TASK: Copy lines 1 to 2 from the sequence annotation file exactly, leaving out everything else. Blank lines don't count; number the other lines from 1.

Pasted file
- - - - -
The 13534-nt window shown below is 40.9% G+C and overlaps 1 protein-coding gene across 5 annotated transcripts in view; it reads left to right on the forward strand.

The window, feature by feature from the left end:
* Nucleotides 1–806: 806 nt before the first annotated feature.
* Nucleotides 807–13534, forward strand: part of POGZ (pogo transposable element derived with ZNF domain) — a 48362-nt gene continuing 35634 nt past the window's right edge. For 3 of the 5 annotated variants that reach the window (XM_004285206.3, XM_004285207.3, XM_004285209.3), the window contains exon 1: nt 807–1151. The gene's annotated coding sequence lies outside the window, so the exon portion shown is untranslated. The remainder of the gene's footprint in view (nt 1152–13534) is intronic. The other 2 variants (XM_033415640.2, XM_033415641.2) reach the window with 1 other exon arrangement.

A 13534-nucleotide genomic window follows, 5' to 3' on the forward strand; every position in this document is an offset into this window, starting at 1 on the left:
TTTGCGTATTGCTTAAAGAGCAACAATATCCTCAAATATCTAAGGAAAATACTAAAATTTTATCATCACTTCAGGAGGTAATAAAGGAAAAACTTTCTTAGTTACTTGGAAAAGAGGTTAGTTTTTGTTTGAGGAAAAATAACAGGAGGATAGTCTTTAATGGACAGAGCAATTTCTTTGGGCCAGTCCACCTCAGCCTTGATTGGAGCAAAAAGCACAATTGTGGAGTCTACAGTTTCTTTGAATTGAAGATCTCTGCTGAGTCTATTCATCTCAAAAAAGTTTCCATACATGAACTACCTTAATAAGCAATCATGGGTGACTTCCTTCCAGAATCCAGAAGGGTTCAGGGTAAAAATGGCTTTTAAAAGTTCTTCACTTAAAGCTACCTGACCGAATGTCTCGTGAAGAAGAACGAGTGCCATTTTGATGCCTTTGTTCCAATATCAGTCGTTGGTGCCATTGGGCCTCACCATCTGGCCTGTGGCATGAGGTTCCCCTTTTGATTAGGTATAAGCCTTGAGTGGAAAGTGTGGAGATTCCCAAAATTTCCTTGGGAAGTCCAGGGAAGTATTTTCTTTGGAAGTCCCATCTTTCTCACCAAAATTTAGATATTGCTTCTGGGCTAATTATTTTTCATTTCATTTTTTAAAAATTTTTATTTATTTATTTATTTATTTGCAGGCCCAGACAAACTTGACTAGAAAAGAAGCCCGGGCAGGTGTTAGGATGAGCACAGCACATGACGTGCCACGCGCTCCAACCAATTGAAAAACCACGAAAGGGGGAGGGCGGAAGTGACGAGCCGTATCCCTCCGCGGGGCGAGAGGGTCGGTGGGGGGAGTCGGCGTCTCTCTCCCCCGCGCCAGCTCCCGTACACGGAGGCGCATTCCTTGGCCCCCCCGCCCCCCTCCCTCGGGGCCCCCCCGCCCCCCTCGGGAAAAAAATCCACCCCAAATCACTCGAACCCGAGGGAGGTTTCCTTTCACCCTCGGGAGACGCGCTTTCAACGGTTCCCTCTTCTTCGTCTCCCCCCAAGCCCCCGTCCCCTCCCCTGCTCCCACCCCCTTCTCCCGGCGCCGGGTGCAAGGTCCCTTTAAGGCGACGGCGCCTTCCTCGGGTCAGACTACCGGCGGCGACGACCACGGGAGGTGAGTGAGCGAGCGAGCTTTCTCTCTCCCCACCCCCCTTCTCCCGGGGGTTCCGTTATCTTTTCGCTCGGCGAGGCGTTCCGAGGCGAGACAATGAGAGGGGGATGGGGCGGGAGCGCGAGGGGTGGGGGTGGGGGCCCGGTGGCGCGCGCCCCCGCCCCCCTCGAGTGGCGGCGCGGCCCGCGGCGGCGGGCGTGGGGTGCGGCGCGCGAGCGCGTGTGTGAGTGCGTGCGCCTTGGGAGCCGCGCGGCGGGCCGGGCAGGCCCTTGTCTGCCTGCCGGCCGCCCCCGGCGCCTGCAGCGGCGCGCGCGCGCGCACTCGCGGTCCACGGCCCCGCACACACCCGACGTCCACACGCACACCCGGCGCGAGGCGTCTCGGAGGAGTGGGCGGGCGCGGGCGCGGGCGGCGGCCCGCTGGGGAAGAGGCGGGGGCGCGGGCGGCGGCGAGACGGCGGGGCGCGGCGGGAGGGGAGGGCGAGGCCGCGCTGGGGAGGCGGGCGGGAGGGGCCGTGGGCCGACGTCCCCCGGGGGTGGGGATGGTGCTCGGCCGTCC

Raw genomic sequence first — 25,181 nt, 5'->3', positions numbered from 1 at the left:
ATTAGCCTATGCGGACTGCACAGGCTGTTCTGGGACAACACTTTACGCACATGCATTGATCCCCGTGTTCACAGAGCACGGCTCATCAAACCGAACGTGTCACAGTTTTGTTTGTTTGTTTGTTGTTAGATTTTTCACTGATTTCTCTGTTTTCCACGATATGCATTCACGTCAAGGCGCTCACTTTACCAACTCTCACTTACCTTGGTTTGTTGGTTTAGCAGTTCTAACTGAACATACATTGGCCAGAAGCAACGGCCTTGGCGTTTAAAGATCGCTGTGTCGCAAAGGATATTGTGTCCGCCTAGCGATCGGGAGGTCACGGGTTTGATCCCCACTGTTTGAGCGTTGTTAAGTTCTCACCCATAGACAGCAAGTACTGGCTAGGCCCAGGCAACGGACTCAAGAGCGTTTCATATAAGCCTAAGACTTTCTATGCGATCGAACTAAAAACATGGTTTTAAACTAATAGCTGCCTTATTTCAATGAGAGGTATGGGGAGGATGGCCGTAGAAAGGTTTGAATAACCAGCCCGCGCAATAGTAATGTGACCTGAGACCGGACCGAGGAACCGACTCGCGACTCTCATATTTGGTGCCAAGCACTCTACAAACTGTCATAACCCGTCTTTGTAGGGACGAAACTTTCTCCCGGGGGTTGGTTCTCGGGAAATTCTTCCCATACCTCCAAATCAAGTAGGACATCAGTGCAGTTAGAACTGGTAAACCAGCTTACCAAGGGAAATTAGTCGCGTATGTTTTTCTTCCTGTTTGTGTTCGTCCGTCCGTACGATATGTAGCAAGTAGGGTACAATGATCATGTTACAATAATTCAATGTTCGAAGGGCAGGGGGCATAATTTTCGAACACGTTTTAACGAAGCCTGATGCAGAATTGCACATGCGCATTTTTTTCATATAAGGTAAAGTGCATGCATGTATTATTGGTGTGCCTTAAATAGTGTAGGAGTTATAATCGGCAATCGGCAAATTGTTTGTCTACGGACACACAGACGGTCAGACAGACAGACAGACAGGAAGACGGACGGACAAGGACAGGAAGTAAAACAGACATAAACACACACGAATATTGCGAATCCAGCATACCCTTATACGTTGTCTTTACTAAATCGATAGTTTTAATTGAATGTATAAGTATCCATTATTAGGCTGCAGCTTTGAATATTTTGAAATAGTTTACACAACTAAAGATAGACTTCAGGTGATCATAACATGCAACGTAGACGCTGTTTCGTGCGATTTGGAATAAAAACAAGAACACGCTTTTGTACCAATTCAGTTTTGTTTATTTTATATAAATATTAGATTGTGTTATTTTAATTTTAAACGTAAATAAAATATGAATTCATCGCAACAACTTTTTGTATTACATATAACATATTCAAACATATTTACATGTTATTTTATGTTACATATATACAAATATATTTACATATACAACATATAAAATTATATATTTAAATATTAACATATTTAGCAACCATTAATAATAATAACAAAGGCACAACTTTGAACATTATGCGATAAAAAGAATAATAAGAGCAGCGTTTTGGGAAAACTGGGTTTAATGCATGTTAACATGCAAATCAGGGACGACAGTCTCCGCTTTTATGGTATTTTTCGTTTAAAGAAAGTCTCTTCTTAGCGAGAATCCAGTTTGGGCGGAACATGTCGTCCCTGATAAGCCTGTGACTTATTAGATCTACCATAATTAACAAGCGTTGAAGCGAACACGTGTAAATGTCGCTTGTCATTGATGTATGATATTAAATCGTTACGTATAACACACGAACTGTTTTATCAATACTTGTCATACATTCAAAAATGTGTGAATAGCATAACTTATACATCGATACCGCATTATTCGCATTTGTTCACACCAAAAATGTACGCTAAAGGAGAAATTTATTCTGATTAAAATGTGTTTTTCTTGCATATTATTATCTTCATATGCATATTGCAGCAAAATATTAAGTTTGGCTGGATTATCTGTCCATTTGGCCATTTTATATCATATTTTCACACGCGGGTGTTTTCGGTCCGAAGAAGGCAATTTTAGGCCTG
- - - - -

The 13534-nt window shown below is 40.9% G+C and overlaps 1 protein-coding gene across 5 annotated transcripts in view; it reads left to right on the forward strand.

The window, feature by feature from the left end: